Real talk about Mental Health

Going through my notes tonight and found this. I wrote it during a moment of vulnerability. When my heart felt like it was going to explode. I didn’t share it then. I questioned whether I would seem insane at the time; however, I see now that was not the case.

June 2019: Recently I had a discussion with a friend and they brought up something that hit home. This friend is also a cancer survivor + transplant recipient. During a disagreement someone they loved granted now a former friend told them that they were “damaged” and that they “had issues in the head.” Which is beyond hurtful on so many levels.

What most people, including our loved ones, might not fully understand is even when we (a cancer patient, or patient in general) go into remission our battle isn’t over. Our lives don’t go back to “normal”. Yes, chemo might be over. Yes, we might not be going into clinic every day. But we still have cancer lingering over us and at times it can be completely overwhelming.

What we need is understanding. Yes, it’s a two way street. Set boundaries for one another if issues arise. But learn to listen. Use expressions like, “Well I feel..” And more importantly don’t raise your voice. That’s a rule in general for everyone. Have you noticed when you get screamed at or when you scream at someone your body tends to shake? You might brush it off as, “I’m so angry.” Truth is, you might be. But what you don’t realize is screaming and screaming out at someone causes trauma to the body. Which in turn breaks down our immune systems and causes illnesses.

Now please understand even when we are in remission our social situations have now changed. Catching a common cold could set us way back and even kill us. No I’m not being dramatic either. P.S. – I got sick at the end of April with a cold, it’s almost July and my counts have still not recovered. Agoraphobia is real.  Not to mention there are a lot of individuals that I don’t personally feel comfortable around. No it doesn’t mean I dislike anyone in particular. It means I’m trying to survive and my survival is my priority.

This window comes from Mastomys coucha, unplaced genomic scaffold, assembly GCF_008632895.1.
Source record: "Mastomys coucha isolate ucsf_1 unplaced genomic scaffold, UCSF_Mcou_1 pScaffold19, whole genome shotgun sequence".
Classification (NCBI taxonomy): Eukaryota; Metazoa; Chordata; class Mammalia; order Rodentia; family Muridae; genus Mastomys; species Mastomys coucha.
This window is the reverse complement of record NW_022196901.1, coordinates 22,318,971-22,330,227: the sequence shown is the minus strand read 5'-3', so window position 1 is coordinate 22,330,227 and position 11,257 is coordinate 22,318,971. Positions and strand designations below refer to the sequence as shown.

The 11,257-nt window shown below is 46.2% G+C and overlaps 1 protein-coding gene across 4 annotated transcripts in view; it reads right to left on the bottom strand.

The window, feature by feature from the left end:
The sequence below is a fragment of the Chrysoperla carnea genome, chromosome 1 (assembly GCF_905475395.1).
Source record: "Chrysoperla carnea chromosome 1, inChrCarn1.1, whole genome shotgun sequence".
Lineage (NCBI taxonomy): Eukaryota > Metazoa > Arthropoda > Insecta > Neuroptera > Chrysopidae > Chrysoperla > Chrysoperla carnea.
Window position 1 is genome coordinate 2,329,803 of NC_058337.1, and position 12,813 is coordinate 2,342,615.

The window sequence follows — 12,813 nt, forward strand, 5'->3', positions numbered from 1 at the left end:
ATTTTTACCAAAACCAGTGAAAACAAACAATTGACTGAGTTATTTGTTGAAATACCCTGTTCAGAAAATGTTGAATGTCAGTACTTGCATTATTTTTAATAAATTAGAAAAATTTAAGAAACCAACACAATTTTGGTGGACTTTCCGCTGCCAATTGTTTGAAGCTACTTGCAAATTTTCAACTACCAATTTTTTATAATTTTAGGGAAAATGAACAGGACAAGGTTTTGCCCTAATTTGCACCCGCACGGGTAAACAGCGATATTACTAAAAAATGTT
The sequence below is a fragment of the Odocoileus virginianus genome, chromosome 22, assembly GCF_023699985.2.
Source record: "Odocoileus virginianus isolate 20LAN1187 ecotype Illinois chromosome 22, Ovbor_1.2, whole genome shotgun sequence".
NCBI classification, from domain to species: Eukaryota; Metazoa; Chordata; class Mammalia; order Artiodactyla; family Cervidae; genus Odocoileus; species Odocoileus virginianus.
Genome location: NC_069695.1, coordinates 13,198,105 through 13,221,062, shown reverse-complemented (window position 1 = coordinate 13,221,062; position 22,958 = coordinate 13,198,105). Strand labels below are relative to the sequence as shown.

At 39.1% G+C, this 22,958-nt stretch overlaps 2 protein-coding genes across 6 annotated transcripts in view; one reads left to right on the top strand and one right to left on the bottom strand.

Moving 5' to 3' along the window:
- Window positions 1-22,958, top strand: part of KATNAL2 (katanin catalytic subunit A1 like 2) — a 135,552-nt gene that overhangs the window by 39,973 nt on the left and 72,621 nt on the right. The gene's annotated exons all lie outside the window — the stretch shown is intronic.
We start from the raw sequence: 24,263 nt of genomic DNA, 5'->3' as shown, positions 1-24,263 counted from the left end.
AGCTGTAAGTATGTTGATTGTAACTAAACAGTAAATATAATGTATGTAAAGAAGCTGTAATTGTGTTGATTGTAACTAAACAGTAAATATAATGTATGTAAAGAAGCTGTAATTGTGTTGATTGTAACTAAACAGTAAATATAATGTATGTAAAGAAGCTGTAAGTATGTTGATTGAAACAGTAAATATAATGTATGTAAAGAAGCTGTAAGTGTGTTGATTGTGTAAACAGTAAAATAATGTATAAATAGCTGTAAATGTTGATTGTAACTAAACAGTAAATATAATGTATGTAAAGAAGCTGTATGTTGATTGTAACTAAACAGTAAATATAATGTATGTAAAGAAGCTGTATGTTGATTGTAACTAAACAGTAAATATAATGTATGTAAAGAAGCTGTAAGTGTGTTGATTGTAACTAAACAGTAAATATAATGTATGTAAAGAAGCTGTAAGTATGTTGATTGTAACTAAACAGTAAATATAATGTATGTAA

Now.. to the main attraction. Earlier this year when I had a disagreement with someone they tried to publicly shame me by saying that I was “mentally unstable”. Truth is, I, like my cancer friend, have been seeing a therapist in order to cope with the trauma endured. And honestly it disgust me that anyone would try to use that as an insult. It’s damaging. When you throw insults by telling someone they are “crazy”, “wrong in the head”, of “mentally unstable” you are perpetuating a culture around the stigma of mental health. Not cool. This stigma is why only 41 percent of the Americans who have had a mental disorder in the past year have received professional health care or other services. That said I found some interesting statistics on Mental Health. Posting link below. Take a look. And if you feel something isn’t right, speak up and out. I understand the fear. I understand why you might feel it’s best to keep it quiet. But as someone learning how to cope with a traumatic experience its totally worth speaking to a professional. Someone who can give you a totally unbiased approach to the situation yet validate your feelings and make you feel less alone. I promise, it’s worth it.

Also friends, if you see behavior like this, stand up and say something. Even if it’s a, “Hey bro, what you said isn’t cool.” will suffice. Playing ignorant to it because you don’t want to “get involved” makes you just as guilty. And as Janis Ian says, “There are two kinds of evil people in this world. People who do evil stuff and people who see evil stuff being done and don’t try to stop it.” This is a HUGE reason why I speak up and defend not only myself but my friends, family, even acquaintances. Do I always get it right? No. But I can live with the decisions I do make in this regard and I’m learning just like everyone else.

Anywho I’m done, thank you all for coming to my TED Talk! 💚

https://www.mentalhealthfirstaid.org/…/5-surprising-mental…/

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